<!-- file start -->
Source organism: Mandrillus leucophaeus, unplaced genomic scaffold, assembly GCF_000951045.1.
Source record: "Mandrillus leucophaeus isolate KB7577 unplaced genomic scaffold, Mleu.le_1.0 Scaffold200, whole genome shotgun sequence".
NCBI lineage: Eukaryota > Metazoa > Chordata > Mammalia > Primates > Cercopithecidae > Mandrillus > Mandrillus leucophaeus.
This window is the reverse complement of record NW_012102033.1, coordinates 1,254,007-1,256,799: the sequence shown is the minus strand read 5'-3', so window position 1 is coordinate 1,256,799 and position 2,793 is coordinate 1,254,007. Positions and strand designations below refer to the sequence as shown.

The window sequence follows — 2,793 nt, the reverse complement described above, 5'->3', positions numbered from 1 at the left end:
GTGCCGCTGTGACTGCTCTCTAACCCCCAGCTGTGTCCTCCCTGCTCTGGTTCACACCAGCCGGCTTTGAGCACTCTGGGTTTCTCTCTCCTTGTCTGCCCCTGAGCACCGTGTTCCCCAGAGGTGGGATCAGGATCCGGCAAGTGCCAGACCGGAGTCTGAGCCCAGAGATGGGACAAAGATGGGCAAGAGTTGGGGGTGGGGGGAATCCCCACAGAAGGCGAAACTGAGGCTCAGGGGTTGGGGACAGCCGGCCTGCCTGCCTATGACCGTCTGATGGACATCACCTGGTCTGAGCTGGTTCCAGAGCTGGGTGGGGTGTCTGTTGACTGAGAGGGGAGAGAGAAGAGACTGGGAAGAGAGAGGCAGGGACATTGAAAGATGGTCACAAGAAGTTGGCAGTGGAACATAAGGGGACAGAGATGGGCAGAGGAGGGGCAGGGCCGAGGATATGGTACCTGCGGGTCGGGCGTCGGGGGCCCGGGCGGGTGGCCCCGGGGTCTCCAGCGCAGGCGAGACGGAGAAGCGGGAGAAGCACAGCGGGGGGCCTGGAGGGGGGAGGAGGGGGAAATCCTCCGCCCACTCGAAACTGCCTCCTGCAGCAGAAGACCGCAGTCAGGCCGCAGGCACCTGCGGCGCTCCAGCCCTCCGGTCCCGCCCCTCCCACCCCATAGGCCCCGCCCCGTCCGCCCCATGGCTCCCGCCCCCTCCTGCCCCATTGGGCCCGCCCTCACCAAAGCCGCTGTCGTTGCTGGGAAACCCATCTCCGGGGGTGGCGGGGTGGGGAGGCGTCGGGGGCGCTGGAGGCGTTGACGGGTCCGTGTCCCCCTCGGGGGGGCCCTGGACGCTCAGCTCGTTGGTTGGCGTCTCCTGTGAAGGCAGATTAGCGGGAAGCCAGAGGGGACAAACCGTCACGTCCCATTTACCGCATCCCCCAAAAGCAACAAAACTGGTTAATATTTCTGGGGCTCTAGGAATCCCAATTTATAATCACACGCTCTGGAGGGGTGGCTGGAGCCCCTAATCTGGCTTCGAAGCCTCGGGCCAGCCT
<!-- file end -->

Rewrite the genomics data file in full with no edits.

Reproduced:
Source organism: Mandrillus leucophaeus, unplaced genomic scaffold, assembly GCF_000951045.1.
Source record: "Mandrillus leucophaeus isolate KB7577 unplaced genomic scaffold, Mleu.le_1.0 Scaffold200, whole genome shotgun sequence".
NCBI lineage: Eukaryota > Metazoa > Chordata > Mammalia > Primates > Cercopithecidae > Mandrillus > Mandrillus leucophaeus.
This window is the reverse complement of record NW_012102033.1, coordinates 1,254,007-1,256,799: the sequence shown is the minus strand read 5'-3', so window position 1 is coordinate 1,256,799 and position 2,793 is coordinate 1,254,007. Positions and strand designations below refer to the sequence as shown.

The window sequence follows — 2,793 nt, the reverse complement described above, 5'->3', positions numbered from 1 at the left end:
GTGCCGCTGTGACTGCTCTCTAACCCCCAGCTGTGTCCTCCCTGCTCTGGTTCACACCAGCCGGCTTTGAGCACTCTGGGTTTCTCTCTCCTTGTCTGCCCCTGAGCACCGTGTTCCCCAGAGGTGGGATCAGGATCCGGCAAGTGCCAGACCGGAGTCTGAGCCCAGAGATGGGACAAAGATGGGCAAGAGTTGGGGGTGGGGGGAATCCCCACAGAAGGCGAAACTGAGGCTCAGGGGTTGGGGACAGCCGGCCTGCCTGCCTATGACCGTCTGATGGACATCACCTGGTCTGAGCTGGTTCCAGAGCTGGGTGGGGTGTCTGTTGACTGAGAGGGGAGAGAGAAGAGACTGGGAAGAGAGAGGCAGGGACATTGAAAGATGGTCACAAGAAGTTGGCAGTGGAACATAAGGGGACAGAGATGGGCAGAGGAGGGGCAGGGCCGAGGATATGGTACCTGCGGGTCGGGCGTCGGGGGCCCGGGCGGGTGGCCCCGGGGTCTCCAGCGCAGGCGAGACGGAGAAGCGGGAGAAGCACAGCGGGGGGCCTGGAGGGGGGAGGAGGGGGAAATCCTCCGCCCACTCGAAACTGCCTCCTGCAGCAGAAGACCGCAGTCAGGCCGCAGGCACCTGCGGCGCTCCAGCCCTCCGGTCCCGCCCCTCCCACCCCATAGGCCCCGCCCCGTCCGCCCCATGGCTCCCGCCCCCTCCTGCCCCATTGGGCCCGCCCTCACCAAAGCCGCTGTCGTTGCTGGGAAACCCATCTCCGGGGGTGGCGGGGTGGGGAGGCGTCGGGGGCGCTGGAGGCGTTGACGGGTCCGTGTCCCCCTCGGGGGGGCCCTGGACGCTCAGCTCGTTGGTTGGCGTCTCCTGTGAAGGCAGATTAGCGGGAAGCCAGAGGGGACAAACCGTCACGTCCCATTTACCGCATCCCCCAAAAGCAACAAAACTGGTTAATATTTCTGGGGCTCTAGGAATCCCAATTTATAATCACACGCTCTGGAGGGGTGGCTGGAGCCCCTAATCTGGCTTCGAAGCCTCGGGCCAGCCT